Jun 242016
 June 24, 2016  Posted by  Business, Court, Featured News, Govt, Online, Surveillance

Back in March, and due to a government redaction error, the world got confirmation that yes, Edward Snowden was the target of a controversial order and court battle involving Lavabit. But it’s nice that the government has FINALLY ungagged Ladar Levison so that he can talk about the case. Here’s his press release, issued today:

Alexandria, VA–Lavabit founder Ladar Levison can finally confirm that Edward Snowden was the target of the 2013 investigation, which led to the shutdown of the Lavabit email service. The original case concerned law enforcement’s authority to compel the disclosure of an SSL/TLS private key, which belonged to Lavabit, and was used to protect the communications of all 410,000 customers, when only one of those customers was the subject of a criminal investigation. After three years, and five separate attempts, the federal judge overseeing the case has granted Mr. Levison permission to speak freely about investigation. The recently delivered court decision unseals the vast majority of the court filings, and releases Mr. Levison from the gag order, which has limited his ability to discuss the proceedings until now.

Mr. Levison has consistently relied on the First Amendment in his court filings, which sought to remove the gag orders entered against him. He argued that such orders are an unconstitutional restraint against speech, and an afront to the democratic process. He plans to use his newfound freedom to discuss the case during a planned presentation on Compelled Decryption at DEF CON 24 in Las Vegas, NV.

“One of the rights guaranteed to Americans, and a cornerstone for a functional democracy, is the freedom to speak the truth,” stated Mr. Levison in announcing the court decision. “The First Amendment protects opinions, including those unfavorable to government, from injunctions against speech. The gag orders in this case were a violation of that inalienable right. No American should have to live for three years, gagged, with every word carefully weighed, when such opinions are concerned with such a public and controversial issue as state surveillance. I believe the public only grants permission to be governed when it knows the means and methods its government uses to protect the body politic. While I’m pleased that I can finally speak freely about the target of the investigation, I also know the fight to protect our collective freedom is far from over. That is why I will continue to do everything within my power to protect our right to speak freely and privately.We must decide when speech is necessary. Our rights must never be subject to the whims of those officials we seek to criticize.”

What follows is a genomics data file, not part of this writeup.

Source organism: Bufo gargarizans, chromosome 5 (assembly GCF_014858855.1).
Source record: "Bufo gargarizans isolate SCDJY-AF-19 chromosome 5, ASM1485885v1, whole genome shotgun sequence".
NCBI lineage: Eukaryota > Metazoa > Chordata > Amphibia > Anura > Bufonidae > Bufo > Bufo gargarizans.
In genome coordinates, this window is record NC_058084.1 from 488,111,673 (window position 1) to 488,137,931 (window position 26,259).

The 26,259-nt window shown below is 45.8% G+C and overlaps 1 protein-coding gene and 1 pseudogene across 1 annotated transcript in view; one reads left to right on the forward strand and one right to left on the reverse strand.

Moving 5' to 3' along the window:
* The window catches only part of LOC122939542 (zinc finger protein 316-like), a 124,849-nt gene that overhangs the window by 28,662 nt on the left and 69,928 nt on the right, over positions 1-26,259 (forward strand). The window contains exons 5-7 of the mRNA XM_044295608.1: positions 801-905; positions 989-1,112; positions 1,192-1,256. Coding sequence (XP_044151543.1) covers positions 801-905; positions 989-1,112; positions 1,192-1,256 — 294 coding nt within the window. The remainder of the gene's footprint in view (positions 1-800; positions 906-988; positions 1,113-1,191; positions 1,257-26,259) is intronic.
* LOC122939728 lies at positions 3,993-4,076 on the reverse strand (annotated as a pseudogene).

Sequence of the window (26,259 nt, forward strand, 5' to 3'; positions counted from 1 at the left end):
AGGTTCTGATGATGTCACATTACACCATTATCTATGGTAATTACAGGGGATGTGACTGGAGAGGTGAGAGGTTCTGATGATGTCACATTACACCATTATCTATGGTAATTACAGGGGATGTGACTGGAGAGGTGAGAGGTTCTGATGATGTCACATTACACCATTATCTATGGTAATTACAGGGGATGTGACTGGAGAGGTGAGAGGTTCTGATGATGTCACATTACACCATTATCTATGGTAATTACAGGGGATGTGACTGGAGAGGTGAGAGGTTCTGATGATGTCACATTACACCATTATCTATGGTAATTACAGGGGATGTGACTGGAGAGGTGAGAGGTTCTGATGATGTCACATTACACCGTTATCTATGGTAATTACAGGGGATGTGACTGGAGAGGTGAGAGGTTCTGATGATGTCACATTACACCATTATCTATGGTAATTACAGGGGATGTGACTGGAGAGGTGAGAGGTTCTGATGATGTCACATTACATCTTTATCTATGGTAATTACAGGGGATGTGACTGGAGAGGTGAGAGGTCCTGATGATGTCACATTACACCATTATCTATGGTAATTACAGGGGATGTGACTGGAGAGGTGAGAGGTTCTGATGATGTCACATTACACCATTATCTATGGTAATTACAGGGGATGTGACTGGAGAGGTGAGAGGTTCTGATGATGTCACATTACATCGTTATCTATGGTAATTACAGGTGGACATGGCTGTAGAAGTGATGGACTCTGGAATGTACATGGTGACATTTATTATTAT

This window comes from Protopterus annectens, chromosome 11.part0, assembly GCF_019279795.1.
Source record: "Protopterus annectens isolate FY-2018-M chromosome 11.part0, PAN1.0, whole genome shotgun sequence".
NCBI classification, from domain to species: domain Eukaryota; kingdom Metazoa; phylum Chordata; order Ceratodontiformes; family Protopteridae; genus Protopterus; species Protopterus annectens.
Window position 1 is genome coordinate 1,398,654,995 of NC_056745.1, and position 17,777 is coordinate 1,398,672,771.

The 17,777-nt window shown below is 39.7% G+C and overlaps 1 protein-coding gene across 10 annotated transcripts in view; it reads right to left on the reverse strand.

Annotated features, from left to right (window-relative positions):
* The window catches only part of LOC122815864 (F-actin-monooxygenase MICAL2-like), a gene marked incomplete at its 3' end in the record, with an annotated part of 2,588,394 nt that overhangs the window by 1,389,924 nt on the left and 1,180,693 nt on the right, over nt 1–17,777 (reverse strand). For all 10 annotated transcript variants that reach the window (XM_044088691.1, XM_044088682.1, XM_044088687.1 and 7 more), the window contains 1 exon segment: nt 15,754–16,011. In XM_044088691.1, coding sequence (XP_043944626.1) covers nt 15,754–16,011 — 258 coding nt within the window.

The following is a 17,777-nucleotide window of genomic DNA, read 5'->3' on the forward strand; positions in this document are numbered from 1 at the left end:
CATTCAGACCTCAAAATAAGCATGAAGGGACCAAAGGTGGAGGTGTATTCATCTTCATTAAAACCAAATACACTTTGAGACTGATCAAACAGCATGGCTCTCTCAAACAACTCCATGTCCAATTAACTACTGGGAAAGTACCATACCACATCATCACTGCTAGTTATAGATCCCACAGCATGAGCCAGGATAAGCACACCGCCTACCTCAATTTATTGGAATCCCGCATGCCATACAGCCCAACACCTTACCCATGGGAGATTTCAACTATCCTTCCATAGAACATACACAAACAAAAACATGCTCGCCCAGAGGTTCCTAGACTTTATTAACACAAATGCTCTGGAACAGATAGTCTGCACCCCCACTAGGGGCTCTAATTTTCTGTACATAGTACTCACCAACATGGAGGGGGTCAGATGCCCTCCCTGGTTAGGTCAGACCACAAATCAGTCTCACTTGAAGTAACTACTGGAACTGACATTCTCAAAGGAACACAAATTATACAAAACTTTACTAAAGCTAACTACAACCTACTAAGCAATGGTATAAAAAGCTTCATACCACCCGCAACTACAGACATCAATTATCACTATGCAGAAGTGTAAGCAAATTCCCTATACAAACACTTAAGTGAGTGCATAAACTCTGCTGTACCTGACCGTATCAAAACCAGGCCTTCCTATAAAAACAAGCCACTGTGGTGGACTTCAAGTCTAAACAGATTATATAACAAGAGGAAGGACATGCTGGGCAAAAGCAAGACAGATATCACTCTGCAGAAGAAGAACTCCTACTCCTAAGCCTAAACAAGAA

In order to continue the fight, Mr. Levison is forming the Lavabit Legal Defense Foundation (or “LavaLegal”), a non-profit organization founded to, among other things, protect service providers from becoming complicit in unconstitutional activities, and fight secret attempts aimed circumventing digital privacy or impinging upon the right of those involved to speak of the experience. The foundation will be funded by donations from people and organizations all over the world that want to help protect digital privacy and bolster our collective defense against government overreach. Donations can be accepted at the foundation’s rally.org page or through bitcoin donations at 1Bqqy3SxZ27ZUogEeiKHYqPsmFwuRTErMu.

For more information contact Lavabit founder Ladar Levison
or Lavabit’s counsel, Jesse Binnall.

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